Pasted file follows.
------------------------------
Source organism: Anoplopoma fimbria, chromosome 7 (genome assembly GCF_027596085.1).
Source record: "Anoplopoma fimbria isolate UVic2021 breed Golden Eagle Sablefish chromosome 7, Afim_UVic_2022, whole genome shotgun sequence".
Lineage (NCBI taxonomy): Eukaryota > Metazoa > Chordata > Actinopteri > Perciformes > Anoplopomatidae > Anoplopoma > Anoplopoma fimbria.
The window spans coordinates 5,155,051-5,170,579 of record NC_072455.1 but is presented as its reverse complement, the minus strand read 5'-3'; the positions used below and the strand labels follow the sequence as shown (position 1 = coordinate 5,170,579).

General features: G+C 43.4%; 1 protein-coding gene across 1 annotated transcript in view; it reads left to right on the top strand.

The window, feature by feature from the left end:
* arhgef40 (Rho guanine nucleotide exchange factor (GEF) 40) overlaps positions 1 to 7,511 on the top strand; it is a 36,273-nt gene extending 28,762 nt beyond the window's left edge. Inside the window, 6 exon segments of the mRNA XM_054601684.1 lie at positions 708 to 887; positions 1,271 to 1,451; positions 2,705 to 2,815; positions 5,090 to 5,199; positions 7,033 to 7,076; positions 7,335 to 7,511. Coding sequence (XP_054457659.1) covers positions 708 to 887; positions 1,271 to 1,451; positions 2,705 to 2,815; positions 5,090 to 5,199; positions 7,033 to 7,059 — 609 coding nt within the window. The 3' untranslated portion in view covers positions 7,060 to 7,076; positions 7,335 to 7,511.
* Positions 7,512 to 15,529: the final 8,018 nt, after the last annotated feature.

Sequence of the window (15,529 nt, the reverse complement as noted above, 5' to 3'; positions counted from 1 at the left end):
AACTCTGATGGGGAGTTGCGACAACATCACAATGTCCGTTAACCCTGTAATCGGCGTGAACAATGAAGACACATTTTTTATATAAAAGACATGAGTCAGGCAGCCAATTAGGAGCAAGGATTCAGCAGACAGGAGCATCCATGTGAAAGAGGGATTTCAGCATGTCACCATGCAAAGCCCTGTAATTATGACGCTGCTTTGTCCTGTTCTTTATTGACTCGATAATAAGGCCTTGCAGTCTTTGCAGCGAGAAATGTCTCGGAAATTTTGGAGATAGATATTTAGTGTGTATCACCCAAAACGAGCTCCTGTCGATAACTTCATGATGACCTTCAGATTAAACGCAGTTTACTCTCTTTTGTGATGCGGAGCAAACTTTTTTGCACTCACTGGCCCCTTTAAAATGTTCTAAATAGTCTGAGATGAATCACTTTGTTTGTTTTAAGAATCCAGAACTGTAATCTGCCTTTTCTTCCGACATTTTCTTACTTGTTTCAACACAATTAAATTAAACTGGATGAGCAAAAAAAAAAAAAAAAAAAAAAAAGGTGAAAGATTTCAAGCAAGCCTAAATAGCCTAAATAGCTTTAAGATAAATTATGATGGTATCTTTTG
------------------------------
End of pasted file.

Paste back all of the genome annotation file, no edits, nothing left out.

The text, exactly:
Source organism: Anoplopoma fimbria, chromosome 7 (genome assembly GCF_027596085.1).
Source record: "Anoplopoma fimbria isolate UVic2021 breed Golden Eagle Sablefish chromosome 7, Afim_UVic_2022, whole genome shotgun sequence".
Lineage (NCBI taxonomy): Eukaryota > Metazoa > Chordata > Actinopteri > Perciformes > Anoplopomatidae > Anoplopoma > Anoplopoma fimbria.
The window spans coordinates 5,155,051-5,170,579 of record NC_072455.1 but is presented as its reverse complement, the minus strand read 5'-3'; the positions used below and the strand labels follow the sequence as shown (position 1 = coordinate 5,170,579).

General features: G+C 43.4%; 1 protein-coding gene across 1 annotated transcript in view; it reads left to right on the top strand.

The window, feature by feature from the left end:
* arhgef40 (Rho guanine nucleotide exchange factor (GEF) 40) overlaps positions 1 to 7,511 on the top strand; it is a 36,273-nt gene extending 28,762 nt beyond the window's left edge. Inside the window, 6 exon segments of the mRNA XM_054601684.1 lie at positions 708 to 887; positions 1,271 to 1,451; positions 2,705 to 2,815; positions 5,090 to 5,199; positions 7,033 to 7,076; positions 7,335 to 7,511. Coding sequence (XP_054457659.1) covers positions 708 to 887; positions 1,271 to 1,451; positions 2,705 to 2,815; positions 5,090 to 5,199; positions 7,033 to 7,059 — 609 coding nt within the window. The 3' untranslated portion in view covers positions 7,060 to 7,076; positions 7,335 to 7,511.
* Positions 7,512 to 15,529: the final 8,018 nt, after the last annotated feature.

Sequence of the window (15,529 nt, the reverse complement as noted above, 5' to 3'; positions counted from 1 at the left end):
AACTCTGATGGGGAGTTGCGACAACATCACAATGTCCGTTAACCCTGTAATCGGCGTGAACAATGAAGACACATTTTTTATATAAAAGACATGAGTCAGGCAGCCAATTAGGAGCAAGGATTCAGCAGACAGGAGCATCCATGTGAAAGAGGGATTTCAGCATGTCACCATGCAAAGCCCTGTAATTATGACGCTGCTTTGTCCTGTTCTTTATTGACTCGATAATAAGGCCTTGCAGTCTTTGCAGCGAGAAATGTCTCGGAAATTTTGGAGATAGATATTTAGTGTGTATCACCCAAAACGAGCTCCTGTCGATAACTTCATGATGACCTTCAGATTAAACGCAGTTTACTCTCTTTTGTGATGCGGAGCAAACTTTTTTGCACTCACTGGCCCCTTTAAAATGTTCTAAATAGTCTGAGATGAATCACTTTGTTTGTTTTAAGAATCCAGAACTGTAATCTGCCTTTTCTTCCGACATTTTCTTACTTGTTTCAACACAATTAAATTAAACTGGATGAGCAAAAAAAAAAAAAAAAAAAAAAAAGGTGAAAGATTTCAAGCAAGCCTAAATAGCCTAAATAGCTTTAAGATAAATTATGATGGTATCTTTTG